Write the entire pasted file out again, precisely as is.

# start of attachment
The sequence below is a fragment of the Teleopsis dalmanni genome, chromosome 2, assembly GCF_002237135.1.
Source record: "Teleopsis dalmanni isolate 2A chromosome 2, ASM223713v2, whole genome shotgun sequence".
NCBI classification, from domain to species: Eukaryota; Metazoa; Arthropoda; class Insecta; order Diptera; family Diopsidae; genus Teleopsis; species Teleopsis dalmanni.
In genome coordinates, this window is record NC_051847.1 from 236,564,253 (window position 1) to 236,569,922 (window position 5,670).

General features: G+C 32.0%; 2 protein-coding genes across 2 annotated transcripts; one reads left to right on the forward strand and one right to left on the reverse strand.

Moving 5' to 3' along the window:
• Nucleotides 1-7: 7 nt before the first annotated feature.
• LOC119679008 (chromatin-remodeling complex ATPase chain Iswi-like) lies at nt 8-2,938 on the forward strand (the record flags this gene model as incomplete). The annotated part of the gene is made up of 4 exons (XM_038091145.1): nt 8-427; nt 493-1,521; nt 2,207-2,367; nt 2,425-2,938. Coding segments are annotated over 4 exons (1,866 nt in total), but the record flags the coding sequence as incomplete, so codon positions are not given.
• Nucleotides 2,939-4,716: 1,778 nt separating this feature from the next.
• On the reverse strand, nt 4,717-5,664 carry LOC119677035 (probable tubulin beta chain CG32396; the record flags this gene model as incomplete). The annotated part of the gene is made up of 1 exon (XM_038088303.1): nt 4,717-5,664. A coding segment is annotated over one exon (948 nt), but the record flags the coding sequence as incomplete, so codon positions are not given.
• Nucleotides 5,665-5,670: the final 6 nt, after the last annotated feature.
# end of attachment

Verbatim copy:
The sequence below is a fragment of the Teleopsis dalmanni genome, chromosome 2, assembly GCF_002237135.1.
Source record: "Teleopsis dalmanni isolate 2A chromosome 2, ASM223713v2, whole genome shotgun sequence".
NCBI classification, from domain to species: Eukaryota; Metazoa; Arthropoda; class Insecta; order Diptera; family Diopsidae; genus Teleopsis; species Teleopsis dalmanni.
In genome coordinates, this window is record NC_051847.1 from 236,564,253 (window position 1) to 236,569,922 (window position 5,670).

General features: G+C 32.0%; 2 protein-coding genes across 2 annotated transcripts; one reads left to right on the forward strand and one right to left on the reverse strand.

Moving 5' to 3' along the window:
• Nucleotides 1-7: 7 nt before the first annotated feature.
• LOC119679008 (chromatin-remodeling complex ATPase chain Iswi-like) lies at nt 8-2,938 on the forward strand (the record flags this gene model as incomplete). The annotated part of the gene is made up of 4 exons (XM_038091145.1): nt 8-427; nt 493-1,521; nt 2,207-2,367; nt 2,425-2,938. Coding segments are annotated over 4 exons (1,866 nt in total), but the record flags the coding sequence as incomplete, so codon positions are not given.
• Nucleotides 2,939-4,716: 1,778 nt separating this feature from the next.
• On the reverse strand, nt 4,717-5,664 carry LOC119677035 (probable tubulin beta chain CG32396; the record flags this gene model as incomplete). The annotated part of the gene is made up of 1 exon (XM_038088303.1): nt 4,717-5,664. A coding segment is annotated over one exon (948 nt), but the record flags the coding sequence as incomplete, so codon positions are not given.
• Nucleotides 5,665-5,670: the final 6 nt, after the last annotated feature.